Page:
CRRA All-Members Meeting: A Travelogue

Just about this time last week I was attending the CRRA All-Members Meeting in Philadelphia (March 29-30, 2011). This posting documents the experience.

slideshowThe Meeting began Tuesday afternoon, March 29, at Villanova University where attendees were treated to a number of show & tell presentations describing the digital library goings-on of the Falvey Library. Joseph Lucia began by listing a number of well-articulated reasons why open source software is akin to the values of librarianship. Most notably, he alluded to the Second Enclosure and the very real threats to the public commons. Other presentations outlined local digitization efforts using Tesseract, their institutional repository implementation, scholarly publishing with Open Journal System, and their newly released digital library software called VUDL. I am continually impressed with the work being done by the folks at Villanova. Administration has a vision, a plan, and puts the plan into practice. “We do things for the sake of scholarship… We collaborate and find partners.” This approach to digital librarianship seems to me to be the best long-term strategy and ensures sustainability. It is not so much about getting more money but instead about setting priorities and allocating resources accordingly.

The main event took place the following day at St. Joseph’s University. Attended by thirty people or so, this particular All-Members Meeting was the largest to date. This is not surprising since the Catholic Research Resources Alliance (CRRA) now has about twenty members. We’re growing! The morning’s session focused on two issues. The first was automated procedures for getting member metadata (MARC and EAD) into the “Portal”. This is where I elaborated on the “recipe”. Attendees seemed to think the procesure was feasible. The second discussion surrounded digitization efforts. While no plan was articulated many people believe it is necessary to include more full-text content in the Portal. This can be done through local digitizations projects, coordination with Villanova’s established program, or through the harvesting of content from the ‘Net. Some of this discussion bled into the interpretation of the Portal’s collection policy. It seems to me as if the policy may not be as prescriptive as necessary. Many people seem confused by it and desire clarification regarding their content selections. After lunch most of us participated in a discussion regarding usability studies. This is where I outlined how we did usability here at Notre Dame and the expectations for institutional CRRA members.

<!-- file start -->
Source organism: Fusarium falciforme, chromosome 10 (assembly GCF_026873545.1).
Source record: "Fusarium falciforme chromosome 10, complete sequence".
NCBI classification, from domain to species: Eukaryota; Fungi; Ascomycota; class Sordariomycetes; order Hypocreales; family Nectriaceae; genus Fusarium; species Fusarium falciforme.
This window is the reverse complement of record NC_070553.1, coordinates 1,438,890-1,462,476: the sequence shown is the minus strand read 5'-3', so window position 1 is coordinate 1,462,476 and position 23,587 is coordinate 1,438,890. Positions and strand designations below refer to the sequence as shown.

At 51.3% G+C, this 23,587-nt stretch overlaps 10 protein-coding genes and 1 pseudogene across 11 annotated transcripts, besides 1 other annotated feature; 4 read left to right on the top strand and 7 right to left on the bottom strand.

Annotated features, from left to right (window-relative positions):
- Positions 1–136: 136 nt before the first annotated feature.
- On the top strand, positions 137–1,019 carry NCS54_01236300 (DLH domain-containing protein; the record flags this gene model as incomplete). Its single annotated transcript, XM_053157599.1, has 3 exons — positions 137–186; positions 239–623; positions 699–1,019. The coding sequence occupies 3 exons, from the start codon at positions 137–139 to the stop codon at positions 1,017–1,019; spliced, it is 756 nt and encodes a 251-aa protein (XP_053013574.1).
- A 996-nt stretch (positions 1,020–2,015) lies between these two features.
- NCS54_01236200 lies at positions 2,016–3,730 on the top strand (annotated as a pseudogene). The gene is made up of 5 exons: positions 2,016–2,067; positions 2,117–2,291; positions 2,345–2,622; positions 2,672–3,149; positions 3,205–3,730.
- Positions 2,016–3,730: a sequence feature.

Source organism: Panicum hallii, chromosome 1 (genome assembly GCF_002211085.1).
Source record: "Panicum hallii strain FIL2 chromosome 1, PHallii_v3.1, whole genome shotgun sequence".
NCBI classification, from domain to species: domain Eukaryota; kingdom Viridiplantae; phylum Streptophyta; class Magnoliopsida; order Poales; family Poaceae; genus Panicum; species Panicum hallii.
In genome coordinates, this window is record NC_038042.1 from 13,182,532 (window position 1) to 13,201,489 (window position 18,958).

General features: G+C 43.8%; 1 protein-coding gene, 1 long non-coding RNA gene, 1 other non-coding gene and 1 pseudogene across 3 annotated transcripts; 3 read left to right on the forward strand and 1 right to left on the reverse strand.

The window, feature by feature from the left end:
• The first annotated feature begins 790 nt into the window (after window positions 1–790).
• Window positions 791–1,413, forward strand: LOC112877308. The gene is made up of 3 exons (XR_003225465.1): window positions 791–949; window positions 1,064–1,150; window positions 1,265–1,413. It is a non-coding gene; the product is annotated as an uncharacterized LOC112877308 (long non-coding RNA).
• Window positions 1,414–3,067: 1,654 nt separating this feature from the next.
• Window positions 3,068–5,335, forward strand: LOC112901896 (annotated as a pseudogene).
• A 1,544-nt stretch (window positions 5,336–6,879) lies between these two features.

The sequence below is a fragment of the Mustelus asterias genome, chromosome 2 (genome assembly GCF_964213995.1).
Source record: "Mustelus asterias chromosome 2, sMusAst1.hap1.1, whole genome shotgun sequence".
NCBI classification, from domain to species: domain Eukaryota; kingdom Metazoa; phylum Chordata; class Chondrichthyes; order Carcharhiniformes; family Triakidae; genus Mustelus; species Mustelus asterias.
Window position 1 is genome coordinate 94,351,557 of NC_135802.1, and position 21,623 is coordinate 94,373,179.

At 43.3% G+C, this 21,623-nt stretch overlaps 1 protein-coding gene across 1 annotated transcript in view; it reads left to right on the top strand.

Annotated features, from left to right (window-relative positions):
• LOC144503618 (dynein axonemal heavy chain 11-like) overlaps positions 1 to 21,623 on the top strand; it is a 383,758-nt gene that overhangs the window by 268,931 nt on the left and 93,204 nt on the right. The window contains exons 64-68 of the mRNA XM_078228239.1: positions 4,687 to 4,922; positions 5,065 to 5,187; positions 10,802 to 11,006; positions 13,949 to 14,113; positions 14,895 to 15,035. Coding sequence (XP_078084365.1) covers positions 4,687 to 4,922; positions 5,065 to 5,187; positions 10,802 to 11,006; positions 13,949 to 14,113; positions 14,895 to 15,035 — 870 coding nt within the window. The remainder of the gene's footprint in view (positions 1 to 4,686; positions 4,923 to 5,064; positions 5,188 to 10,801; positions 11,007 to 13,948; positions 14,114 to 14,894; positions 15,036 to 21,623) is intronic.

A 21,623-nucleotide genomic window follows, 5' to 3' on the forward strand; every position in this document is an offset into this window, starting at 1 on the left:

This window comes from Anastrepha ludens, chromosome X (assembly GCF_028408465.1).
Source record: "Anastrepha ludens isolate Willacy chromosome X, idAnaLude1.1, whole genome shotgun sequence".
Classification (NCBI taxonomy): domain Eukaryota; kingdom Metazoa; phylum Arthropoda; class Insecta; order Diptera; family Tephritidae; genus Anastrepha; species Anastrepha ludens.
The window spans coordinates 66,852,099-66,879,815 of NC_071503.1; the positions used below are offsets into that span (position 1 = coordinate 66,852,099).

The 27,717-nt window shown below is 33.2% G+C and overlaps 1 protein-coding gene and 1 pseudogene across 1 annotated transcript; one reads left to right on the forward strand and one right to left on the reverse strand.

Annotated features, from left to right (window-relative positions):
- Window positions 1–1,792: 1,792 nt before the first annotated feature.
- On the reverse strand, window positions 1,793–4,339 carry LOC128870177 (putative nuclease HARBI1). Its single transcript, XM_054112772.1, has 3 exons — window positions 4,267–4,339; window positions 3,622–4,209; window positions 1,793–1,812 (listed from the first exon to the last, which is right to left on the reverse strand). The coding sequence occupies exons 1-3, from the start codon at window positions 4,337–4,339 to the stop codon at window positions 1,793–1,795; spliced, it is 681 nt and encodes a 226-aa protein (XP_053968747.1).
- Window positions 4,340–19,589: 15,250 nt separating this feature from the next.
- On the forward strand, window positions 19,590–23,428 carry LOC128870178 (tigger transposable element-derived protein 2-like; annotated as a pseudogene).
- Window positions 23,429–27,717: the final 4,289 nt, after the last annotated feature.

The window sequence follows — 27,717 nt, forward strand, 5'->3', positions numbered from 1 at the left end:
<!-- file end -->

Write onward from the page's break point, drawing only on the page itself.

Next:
In summary, the Alliance feels like it is moving ahead at a measured pace.

Finally, I relished the location of this particular meeting. Let me explain. United States Highway Route 1 starts in Key West (Florida), goes through every major city along the East Coast, and terminates at the Canadian border in Maine. United States Highway Route 30 starts at the Atlantic Ocean in New Jersey, crosses the country as the Lincoln Highway (for the most part), and ends in Oregon at the Pacific Ocean. These two cross-country highways intersect at the western-most edge of Philadelphia. The following movie was taken at this intersection — a true crossroads of America.

Some day I would love to start at the end of either one of these roads, slowly drive to the other end, and take photographs all along the way.

Author: Eric Lease Morgan

I am a librarian first and a computer user second. My professional goal is to discover new ways to use computers to provide better library services. I use much of my time here at the University of Notre Dame developing and providing technical support for the Catholic Research Resources Alliance -- the "Catholic Portal".